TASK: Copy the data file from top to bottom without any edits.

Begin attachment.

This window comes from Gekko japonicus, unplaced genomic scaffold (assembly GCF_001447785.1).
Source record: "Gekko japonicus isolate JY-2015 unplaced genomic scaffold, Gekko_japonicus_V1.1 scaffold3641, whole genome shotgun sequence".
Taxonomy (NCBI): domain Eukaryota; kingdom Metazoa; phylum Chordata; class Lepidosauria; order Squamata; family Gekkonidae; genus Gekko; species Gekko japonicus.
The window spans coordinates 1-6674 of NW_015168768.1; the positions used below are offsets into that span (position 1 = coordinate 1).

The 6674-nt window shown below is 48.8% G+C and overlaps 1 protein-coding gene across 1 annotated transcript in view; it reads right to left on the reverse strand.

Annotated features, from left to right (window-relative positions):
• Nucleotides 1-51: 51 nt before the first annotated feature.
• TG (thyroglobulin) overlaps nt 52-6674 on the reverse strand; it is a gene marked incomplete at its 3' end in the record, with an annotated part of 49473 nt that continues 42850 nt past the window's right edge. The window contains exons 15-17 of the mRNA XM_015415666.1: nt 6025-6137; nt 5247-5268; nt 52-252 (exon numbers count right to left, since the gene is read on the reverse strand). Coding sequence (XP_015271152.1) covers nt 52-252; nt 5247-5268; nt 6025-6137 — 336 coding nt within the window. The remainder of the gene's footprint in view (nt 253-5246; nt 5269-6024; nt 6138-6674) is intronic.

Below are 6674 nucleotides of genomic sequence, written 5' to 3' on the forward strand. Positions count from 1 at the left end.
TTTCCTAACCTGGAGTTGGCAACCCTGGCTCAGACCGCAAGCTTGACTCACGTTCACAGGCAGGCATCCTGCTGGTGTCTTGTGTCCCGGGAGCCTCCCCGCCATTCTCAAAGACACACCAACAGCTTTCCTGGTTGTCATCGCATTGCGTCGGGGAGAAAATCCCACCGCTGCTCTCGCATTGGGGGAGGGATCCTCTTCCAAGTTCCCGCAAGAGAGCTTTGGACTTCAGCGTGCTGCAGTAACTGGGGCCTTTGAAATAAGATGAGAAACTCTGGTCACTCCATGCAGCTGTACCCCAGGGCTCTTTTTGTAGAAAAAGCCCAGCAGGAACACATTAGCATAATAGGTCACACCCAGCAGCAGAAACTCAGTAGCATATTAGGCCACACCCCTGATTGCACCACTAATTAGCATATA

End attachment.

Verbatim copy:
This window comes from Gekko japonicus, unplaced genomic scaffold (assembly GCF_001447785.1).
Source record: "Gekko japonicus isolate JY-2015 unplaced genomic scaffold, Gekko_japonicus_V1.1 scaffold3641, whole genome shotgun sequence".
Taxonomy (NCBI): domain Eukaryota; kingdom Metazoa; phylum Chordata; class Lepidosauria; order Squamata; family Gekkonidae; genus Gekko; species Gekko japonicus.
The window spans coordinates 1-6674 of NW_015168768.1; the positions used below are offsets into that span (position 1 = coordinate 1).

The 6674-nt window shown below is 48.8% G+C and overlaps 1 protein-coding gene across 1 annotated transcript in view; it reads right to left on the reverse strand.

Annotated features, from left to right (window-relative positions):
• Nucleotides 1-51: 51 nt before the first annotated feature.
• TG (thyroglobulin) overlaps nt 52-6674 on the reverse strand; it is a gene marked incomplete at its 3' end in the record, with an annotated part of 49473 nt that continues 42850 nt past the window's right edge. The window contains exons 15-17 of the mRNA XM_015415666.1: nt 6025-6137; nt 5247-5268; nt 52-252 (exon numbers count right to left, since the gene is read on the reverse strand). Coding sequence (XP_015271152.1) covers nt 52-252; nt 5247-5268; nt 6025-6137 — 336 coding nt within the window. The remainder of the gene's footprint in view (nt 253-5246; nt 5269-6024; nt 6138-6674) is intronic.

Below are 6674 nucleotides of genomic sequence, written 5' to 3' on the forward strand. Positions count from 1 at the left end.
TTTCCTAACCTGGAGTTGGCAACCCTGGCTCAGACCGCAAGCTTGACTCACGTTCACAGGCAGGCATCCTGCTGGTGTCTTGTGTCCCGGGAGCCTCCCCGCCATTCTCAAAGACACACCAACAGCTTTCCTGGTTGTCATCGCATTGCGTCGGGGAGAAAATCCCACCGCTGCTCTCGCATTGGGGGAGGGATCCTCTTCCAAGTTCCCGCAAGAGAGCTTTGGACTTCAGCGTGCTGCAGTAACTGGGGCCTTTGAAATAAGATGAGAAACTCTGGTCACTCCATGCAGCTGTACCCCAGGGCTCTTTTTGTAGAAAAAGCCCAGCAGGAACACATTAGCATAATAGGTCACACCCAGCAGCAGAAACTCAGTAGCATATTAGGCCACACCCCTGATTGCACCACTAATTAGCATATA